The UN Security Council revealed on Thursday that it will not be able to resolve the dispute between Egypt, Sudan and Ethiopia over the Renaissance Dam on the River Nile because the issue is "beyond the scope" of the international body. The claim has shocked both Egypt and Sudan.
Although the council is to discuss the issue, explained French ambassador to the UN Nicolas de Rivière — France has the rotating presidency of the council for July — it will not be able to resolve the problem relating to the second filling of the reservoir behind the dam.
"This issue is between Egypt, Sudan and Ethiopia, and these three countries should discuss and reach logistical arrangements regarding cooperation and participation in the water quotas," said de Rivière. "Honestly, I do not think the Security Council has the logistical expertise to decide how much water should go to Egypt or Sudan… This issue is beyond the scope and capacity of the Security Council."
He suggested that the council can invite the three countries to express their concerns, "some of which" are legitimate. "Then the Security Council will encourage the parties to come back to the negotiation table to reach a solution… I do not think there is anything more the Security Council can do."
Ethiopia insists on a second filling of the reservoir this month and in August, even if it does not reach an agreement with the downstream countries. It has confirmed that this is not intended to harm Egypt and Sudan, but is meant to generate electricity for development purposes.
Egypt is insisting on a tripartite agreement on filling and operating the dam first, in order to ensure the continued flow of its annual share of Nile water. Sudan, however, has expressed its "conditional" willingness to accept a "partial agreement" proposed by Ethiopia on the second filling of the reservoir.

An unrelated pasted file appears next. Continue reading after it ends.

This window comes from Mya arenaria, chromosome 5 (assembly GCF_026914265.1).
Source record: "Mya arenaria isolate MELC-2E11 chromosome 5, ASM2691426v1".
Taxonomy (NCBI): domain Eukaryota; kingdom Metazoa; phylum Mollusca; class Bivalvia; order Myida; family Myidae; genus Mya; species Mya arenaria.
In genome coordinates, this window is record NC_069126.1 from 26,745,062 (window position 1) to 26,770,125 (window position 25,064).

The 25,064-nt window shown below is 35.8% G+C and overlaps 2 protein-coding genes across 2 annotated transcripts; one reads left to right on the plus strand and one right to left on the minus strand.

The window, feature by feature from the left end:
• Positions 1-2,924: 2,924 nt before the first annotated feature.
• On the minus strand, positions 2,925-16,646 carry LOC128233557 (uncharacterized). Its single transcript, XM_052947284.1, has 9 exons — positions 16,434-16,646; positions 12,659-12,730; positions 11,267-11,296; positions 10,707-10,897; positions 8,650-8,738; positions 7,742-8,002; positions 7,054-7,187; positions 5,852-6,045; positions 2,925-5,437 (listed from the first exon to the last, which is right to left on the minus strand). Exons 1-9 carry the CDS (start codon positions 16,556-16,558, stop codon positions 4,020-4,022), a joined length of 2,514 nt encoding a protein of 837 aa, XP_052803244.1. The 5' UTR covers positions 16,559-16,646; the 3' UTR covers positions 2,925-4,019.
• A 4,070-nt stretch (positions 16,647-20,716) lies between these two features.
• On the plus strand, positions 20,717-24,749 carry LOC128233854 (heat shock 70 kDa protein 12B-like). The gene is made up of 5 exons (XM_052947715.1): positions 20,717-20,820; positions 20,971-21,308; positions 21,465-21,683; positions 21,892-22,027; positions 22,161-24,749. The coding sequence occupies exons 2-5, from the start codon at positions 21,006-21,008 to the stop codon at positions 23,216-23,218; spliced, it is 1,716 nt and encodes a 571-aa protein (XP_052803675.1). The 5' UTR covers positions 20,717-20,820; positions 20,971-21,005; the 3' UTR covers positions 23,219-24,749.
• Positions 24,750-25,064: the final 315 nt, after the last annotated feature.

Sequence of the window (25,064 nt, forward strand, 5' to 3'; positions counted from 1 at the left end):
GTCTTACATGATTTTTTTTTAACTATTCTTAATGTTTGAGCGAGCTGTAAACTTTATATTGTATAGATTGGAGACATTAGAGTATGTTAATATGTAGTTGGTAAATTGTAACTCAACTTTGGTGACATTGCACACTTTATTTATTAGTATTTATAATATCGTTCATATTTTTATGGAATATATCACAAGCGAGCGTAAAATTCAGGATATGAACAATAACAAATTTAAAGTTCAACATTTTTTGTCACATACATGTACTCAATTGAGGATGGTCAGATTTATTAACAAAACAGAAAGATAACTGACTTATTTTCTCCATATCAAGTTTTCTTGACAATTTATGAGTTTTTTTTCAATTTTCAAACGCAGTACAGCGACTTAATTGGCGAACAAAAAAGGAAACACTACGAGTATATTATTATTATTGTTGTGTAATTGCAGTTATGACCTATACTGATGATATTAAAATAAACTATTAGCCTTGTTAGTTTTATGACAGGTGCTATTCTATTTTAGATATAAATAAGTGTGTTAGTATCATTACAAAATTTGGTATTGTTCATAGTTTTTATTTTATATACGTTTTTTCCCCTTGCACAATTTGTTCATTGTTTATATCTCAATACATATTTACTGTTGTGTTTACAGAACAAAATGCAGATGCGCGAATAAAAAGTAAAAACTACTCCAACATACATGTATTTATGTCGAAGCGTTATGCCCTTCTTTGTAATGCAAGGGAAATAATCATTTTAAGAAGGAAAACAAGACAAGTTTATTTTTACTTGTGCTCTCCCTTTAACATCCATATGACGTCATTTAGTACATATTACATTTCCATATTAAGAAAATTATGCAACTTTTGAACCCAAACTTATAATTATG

The government in Cairo has warned the UN Security Council of "international friction" if the Ethiopian Renaissance Dam issue continues to be stalled. "After ten years of negotiations, the issue has evolved to cause international friction," the foreign ministry said in a letter dated 25 June. "This could endanger international peace and security. Hence, Egypt chose to submit this issue to the UN Security Council."
The ministry stressed the need to hold an urgent Security Council session under 'Peace and Security in Africa' and noted that, "The situation constitutes an imminent threat to international peace and security, and requires immediate consideration." It called upon the UN to consider "appropriate measures to ensure that the crisis is resolved fairly and in a manner that protects and maintains security and stability in an already fragile region, and to take appropriate steps to do so."
Egypt and Sudan, the ministry pointed out, have no independently verified guarantees regarding the safety of the huge dam and its structural stability. "This raises concerns in Sudan about the Roseires Dam and in Egypt about the safety of the Aswan High Dam."